Alvin Langdon Coburn was one of few photographers who enthusiastically embraced the photogravure process to produce his own books and exhibition prints. He produced two striking books, "London"(1909) and "New York " (1910). Each were illustrated with 20 rich photogravures of impressionistic images of the respective city. For both publications, he personally prepared the printing plates, exposing, etching and steel-facing them. He then pulled proofs until he obtained a perfect specimen for his printer to match. Coburn closely watched as the prints were editioned.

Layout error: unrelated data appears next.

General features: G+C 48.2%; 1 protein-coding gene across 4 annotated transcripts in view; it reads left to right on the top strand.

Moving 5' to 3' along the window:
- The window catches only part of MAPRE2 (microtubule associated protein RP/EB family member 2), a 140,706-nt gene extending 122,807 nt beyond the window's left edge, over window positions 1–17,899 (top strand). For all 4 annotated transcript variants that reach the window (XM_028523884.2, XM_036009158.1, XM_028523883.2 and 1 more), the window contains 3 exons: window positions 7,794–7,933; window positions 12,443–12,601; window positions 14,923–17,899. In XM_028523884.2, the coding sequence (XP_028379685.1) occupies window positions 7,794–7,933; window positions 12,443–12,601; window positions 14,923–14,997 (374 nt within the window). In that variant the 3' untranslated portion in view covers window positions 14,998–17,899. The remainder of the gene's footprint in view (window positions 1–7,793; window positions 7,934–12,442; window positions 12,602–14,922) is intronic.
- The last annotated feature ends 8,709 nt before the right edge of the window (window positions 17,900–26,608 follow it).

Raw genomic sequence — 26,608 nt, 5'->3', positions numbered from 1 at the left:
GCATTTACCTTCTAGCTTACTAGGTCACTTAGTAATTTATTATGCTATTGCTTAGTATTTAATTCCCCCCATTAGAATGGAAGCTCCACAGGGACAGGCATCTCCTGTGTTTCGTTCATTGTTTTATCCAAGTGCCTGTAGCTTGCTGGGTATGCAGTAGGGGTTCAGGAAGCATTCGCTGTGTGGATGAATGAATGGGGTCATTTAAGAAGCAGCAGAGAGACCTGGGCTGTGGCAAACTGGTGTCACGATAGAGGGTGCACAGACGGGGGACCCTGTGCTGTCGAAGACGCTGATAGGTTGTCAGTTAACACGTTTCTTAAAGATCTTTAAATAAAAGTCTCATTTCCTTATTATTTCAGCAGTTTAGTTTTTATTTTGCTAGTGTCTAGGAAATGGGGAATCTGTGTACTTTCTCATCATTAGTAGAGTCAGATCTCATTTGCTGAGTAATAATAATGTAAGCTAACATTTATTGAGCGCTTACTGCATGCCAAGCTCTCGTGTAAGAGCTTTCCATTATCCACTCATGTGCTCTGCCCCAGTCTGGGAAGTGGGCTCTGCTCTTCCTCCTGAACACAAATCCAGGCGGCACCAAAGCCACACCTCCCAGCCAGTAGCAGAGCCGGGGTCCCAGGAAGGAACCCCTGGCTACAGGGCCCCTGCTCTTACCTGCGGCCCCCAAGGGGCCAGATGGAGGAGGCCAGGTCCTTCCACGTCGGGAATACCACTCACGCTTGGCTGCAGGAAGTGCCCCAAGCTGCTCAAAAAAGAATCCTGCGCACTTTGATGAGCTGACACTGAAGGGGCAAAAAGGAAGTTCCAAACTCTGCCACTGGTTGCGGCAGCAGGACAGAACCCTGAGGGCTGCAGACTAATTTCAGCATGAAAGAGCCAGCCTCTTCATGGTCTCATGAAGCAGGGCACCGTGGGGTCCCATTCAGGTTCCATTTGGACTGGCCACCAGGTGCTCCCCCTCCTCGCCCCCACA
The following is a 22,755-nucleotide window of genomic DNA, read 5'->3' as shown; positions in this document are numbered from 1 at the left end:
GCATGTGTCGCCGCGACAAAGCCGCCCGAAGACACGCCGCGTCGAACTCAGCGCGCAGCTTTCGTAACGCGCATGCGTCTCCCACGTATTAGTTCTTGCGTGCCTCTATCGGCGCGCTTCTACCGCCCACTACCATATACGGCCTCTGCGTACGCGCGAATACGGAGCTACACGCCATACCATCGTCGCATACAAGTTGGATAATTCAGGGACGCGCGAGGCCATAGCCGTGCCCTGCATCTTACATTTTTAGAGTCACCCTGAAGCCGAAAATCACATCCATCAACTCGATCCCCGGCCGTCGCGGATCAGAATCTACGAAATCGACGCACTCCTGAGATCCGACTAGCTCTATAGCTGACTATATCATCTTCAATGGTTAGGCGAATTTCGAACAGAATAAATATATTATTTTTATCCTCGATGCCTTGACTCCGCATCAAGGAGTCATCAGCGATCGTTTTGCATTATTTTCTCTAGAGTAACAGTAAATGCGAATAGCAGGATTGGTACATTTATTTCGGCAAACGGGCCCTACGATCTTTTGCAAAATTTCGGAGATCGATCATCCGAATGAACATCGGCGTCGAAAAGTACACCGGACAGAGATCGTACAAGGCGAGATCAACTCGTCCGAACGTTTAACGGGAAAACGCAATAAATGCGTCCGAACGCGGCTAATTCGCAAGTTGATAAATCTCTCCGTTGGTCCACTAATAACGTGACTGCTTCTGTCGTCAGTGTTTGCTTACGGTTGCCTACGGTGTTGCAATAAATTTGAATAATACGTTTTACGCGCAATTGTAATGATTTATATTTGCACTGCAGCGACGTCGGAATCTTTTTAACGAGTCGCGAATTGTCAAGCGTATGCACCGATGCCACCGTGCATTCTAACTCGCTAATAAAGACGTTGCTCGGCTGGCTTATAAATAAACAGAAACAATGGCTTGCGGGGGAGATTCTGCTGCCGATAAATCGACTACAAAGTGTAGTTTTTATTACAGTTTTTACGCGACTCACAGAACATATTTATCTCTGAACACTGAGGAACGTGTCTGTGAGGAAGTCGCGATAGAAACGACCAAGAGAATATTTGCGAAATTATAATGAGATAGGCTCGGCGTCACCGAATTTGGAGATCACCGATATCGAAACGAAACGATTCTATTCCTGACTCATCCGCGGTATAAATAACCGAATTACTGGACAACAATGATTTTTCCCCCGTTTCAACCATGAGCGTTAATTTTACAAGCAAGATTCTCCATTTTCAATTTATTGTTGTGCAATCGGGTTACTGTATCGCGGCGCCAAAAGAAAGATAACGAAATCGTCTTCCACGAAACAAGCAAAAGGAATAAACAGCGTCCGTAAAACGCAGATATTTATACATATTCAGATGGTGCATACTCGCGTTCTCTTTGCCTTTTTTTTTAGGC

Coburn worked primarily as a portrait photographer and book illustrator, pursuits that frequently complimented each other. In his early twenties, he befriended British writer George Bernard Shaw, who happily introduced Coburn to many of his colleagues. Coburn subsequently illustrated books by G. K. Chesterton, Henry James, Robert Louis Stevenson and H. G. Wells. Coburn illustrated 25 books between 1904 and 1965, most of them with his high-quality photogravures. In 1908, he made a revealing self- portrait working at his own copperplate printing press-the quintessential photographer-printmaker.